Echoing the prospect of economic growth from transgenics, the Argentine Council for Biotechnology Information and Development (ArgenBio) highlights revenues of US $ 127 billion since the insertion of agricultural biotechnology in the country, after the approval of the first transgenic soybeans in 1996, as well as the creation of more than two million jobs as results of the cultivation of transgenics.
The concern that genetic mutation raises among scientists and environmentalists opposed to the large scale agribusiness model, is what they call a technological package, which associates transgeneses, with pesticides and in vitro fertilizers.
"One thing cannot work without the other", points out environmental lawyer Marcos Filardi, creator of the Hunger Museum. "It doesn't make much sense to talk about transgenesis itself, because they are designed specifically to tolerate the application of pesticides."
When asked if she was concerned that HB4 would boost the use of ammonium glufosinate, Chan highlighted the focus of her project: developing a drought-resistant plant. "Ammonium glufosinate doesn’t have to be used. This piece of DNA remained as a trace. The transformation technique requires a selection marker, because the plant does not easily receive the exogenous gene."
Environmental and human rights
Argentina is the third biggest producer of transgenics, behind only the United States and Brazil. According to the Argentine Council for the Information and Development of Biotechnology (ArgenBio), Argentina has reached its limit for the technology, since practically 100% of the cultivation of soy and cotton, and more than 97% of corn is transgenic.
Filardi points out that these practices are carried out without consulting the population. He points out that the lack of a labeling law to indicate GM foods, increases concerns regarding HB4, since Argentina is one of the main wheat consumers in the world.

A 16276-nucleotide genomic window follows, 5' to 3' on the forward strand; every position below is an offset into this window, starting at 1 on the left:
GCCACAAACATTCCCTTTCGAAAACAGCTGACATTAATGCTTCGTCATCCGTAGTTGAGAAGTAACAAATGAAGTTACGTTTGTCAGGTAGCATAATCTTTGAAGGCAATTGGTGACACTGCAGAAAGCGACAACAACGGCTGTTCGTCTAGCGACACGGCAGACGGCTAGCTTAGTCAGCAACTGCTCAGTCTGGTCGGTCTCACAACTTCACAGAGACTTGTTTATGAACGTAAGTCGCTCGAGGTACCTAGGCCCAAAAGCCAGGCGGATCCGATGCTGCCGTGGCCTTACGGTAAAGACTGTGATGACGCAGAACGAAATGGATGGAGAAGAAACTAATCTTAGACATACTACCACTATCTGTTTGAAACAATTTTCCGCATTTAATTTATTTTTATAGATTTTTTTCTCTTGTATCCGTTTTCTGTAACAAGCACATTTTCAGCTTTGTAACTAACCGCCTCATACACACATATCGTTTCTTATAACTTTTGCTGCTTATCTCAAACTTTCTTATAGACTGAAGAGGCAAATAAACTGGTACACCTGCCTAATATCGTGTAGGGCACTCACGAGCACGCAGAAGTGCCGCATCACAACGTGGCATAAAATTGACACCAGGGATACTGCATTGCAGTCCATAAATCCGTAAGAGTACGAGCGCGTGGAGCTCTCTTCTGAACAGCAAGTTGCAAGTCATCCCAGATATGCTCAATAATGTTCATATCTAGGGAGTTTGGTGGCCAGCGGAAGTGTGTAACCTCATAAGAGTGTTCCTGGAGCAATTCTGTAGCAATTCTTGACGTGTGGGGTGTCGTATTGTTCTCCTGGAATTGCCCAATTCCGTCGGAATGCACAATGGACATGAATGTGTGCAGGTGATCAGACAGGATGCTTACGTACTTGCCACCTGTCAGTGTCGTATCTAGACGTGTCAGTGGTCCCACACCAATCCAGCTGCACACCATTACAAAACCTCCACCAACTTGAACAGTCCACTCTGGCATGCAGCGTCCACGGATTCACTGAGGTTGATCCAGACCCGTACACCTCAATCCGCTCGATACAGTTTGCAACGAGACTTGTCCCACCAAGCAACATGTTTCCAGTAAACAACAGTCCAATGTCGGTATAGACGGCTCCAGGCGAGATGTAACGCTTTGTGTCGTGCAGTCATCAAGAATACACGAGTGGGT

"The Economic, Social and Cultural Rights Committee itself states that, for food to be compatible with what international human rights law requires, it must be quantitatively adequate, in a sufficient volume of food, and qualitatively free from harmful substances. . "
The more than a thousand scientists who signed the letter in repudiation of transgenic wheat - an event highlighted by Filardi as "remarkable and unprecedented" - echo the studies of molecular biologist Andrés Carrasco, who died in 2014, as well as the former president of Conicet.
He was the first Argentine scientist to conduct studies on how glyphosate fumigation affects neighboring communities and the environment. Malformation of fetuses, cancer, deterioration of fresh water and loss of other varieties of wheat were some of the main discoveries that led to the complaints from scientific field the complaints and peasant families directly affected by the process.
In this sense, Chan says she is working with the Ministry of Sciences on a proposal that prohibits the application of pesticides by airplanes, in order to prevent them from spreading with the wind. "It could be done with drones, for example."
Edited by: Leandro Melito